- PIAC agrees with a consistent approach to Notices of Intended Decisions across all types of asset transfers but has a number of concerns over the 10-day notice period.

 - Policy already requires the consent of each pension regulator so it is unclear why FSRA would need a more detailed review where an asset transfer application includes multiple pension plans or members in other pension jurisdictions. PIAC called for improvements to the 2020 Agreement Respecting Multi-Jurisdictional Pension Plans to reduce interprovincial barriers and red tape.

 - FSRA’s public postings on approved variances should be broad in scope to avoid disclosure of sensitive information about individual transfers.

Read the full submission

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ASB Consultation on Part 3000 Benefits Security, Meaningful Stress Testing and Pension Plans

On November 27, 2020, PIAC responded to a consultation by the Canadian Institute of Actuaries’ (CIA) Actuarial Standards Board (ASB) on its Quinquennial Review of Part 3000. PIAC focused on three areas:

- Benefits Security

PIAC stated that the meaning of benefits security, and any mandated disclosures and related calculations are a public policy issue for law makers and regulators and not the responsibility of the ASB. “Going concern plus” funding is an appropriate and adequate measure to ensure the long-term funding of DB plans.

- Meaningful Stress Testing

Stress testing standards should be principles-based and involve a risk review by the actuary and plan sponsor(s) / administrator. PIAC offered to assist the CIA in developing educational materials to help actuaries understand leverage, its inherent risks, and its impact on the expected return on assets and in turn on the discount rate; as well as the valuation methods for many of the privately traded alternative asset classes and their impact on smoothing of the value of these assets.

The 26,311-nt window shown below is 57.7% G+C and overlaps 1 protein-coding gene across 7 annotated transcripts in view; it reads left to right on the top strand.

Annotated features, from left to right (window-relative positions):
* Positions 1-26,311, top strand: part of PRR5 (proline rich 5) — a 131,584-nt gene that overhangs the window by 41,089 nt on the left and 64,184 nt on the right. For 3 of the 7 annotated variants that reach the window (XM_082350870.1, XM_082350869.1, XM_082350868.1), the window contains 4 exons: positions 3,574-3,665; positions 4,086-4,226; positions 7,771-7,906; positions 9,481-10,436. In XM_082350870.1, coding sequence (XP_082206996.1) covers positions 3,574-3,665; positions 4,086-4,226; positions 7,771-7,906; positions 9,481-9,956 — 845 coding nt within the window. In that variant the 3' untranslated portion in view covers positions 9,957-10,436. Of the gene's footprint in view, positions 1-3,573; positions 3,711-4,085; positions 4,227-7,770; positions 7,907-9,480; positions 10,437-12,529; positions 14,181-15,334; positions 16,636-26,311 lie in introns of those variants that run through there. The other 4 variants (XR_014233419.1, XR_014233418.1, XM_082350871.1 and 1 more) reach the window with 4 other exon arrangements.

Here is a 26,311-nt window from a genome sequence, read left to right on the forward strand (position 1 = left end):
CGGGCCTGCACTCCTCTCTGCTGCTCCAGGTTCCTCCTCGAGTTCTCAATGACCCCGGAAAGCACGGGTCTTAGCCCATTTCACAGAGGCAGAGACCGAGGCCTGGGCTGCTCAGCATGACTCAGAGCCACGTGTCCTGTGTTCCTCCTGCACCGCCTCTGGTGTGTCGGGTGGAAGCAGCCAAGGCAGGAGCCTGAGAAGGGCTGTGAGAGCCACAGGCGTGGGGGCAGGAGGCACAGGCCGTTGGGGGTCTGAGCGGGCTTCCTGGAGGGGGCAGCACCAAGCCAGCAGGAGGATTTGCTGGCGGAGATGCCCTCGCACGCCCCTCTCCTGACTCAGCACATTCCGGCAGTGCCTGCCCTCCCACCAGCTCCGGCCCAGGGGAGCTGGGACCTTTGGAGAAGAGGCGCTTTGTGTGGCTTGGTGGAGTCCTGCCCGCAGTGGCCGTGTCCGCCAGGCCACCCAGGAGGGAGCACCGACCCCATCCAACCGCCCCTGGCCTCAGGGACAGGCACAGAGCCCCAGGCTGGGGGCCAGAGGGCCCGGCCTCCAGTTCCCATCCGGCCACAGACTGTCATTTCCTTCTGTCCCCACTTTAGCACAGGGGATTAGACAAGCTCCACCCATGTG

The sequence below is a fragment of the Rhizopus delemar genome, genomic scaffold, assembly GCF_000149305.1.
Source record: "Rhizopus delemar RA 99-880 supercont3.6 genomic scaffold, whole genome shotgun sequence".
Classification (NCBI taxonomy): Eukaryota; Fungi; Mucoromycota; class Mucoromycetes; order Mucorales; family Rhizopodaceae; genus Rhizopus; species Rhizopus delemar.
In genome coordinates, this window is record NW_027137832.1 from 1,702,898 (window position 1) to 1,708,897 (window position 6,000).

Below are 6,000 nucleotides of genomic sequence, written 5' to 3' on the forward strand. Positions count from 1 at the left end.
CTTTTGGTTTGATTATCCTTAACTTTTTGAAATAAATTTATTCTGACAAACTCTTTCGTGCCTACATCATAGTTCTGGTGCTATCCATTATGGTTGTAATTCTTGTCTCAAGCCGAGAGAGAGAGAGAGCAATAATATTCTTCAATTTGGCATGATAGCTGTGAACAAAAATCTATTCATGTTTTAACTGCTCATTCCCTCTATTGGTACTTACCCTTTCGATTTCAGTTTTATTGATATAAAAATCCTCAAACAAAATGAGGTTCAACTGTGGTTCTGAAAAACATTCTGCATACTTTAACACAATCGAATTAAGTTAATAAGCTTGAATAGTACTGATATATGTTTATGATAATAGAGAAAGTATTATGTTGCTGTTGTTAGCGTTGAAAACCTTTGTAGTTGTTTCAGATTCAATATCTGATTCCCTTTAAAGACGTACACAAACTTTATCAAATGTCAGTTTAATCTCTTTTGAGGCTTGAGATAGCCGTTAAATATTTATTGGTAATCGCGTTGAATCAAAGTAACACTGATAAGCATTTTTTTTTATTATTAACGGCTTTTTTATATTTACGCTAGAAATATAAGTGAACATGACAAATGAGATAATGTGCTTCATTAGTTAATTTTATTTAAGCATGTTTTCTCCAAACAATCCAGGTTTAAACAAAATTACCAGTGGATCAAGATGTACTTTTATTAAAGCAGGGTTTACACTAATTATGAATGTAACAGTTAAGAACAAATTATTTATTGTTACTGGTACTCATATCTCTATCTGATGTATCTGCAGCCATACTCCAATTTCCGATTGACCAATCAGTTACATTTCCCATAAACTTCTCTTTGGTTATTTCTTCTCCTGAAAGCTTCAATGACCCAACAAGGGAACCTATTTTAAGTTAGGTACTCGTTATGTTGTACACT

- Pension Plans

In hypothetical wind-up valuations, PIAC raised the concern that disclosure of a worst-case scenario on wind-up (such as a bankruptcy) will likely lead to disclosure and communication challenges for plan sponsors with their employees and plan members. Moreover, there is the potential for unintended consequences whereby the disclosure of the scenario motivates regulators to use it as a minimum actuarial standard to calculate transfer value ratios, which would ultimately lead to higher costs for plan sponsors.

Read the full submission

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PSAB
Review of Section PS 3250 Retirement Benefits

On November 4, 2020, PIAC provided comments to the Public Sector Accounting Board on its review of Section PS 3250, Retirement Benefits and proposed changes to discount rate guidance and deferral provisions. PIAC highlighted three concerns:

- PSAB has indicated it will align its standards with the International Public Sector Accounting Standards, however Canada’s public sector pension model is unique and recognized as a global leader. PIAC urged PSAB to deviate from these standards when considering how public sector entities should account for pension obligations.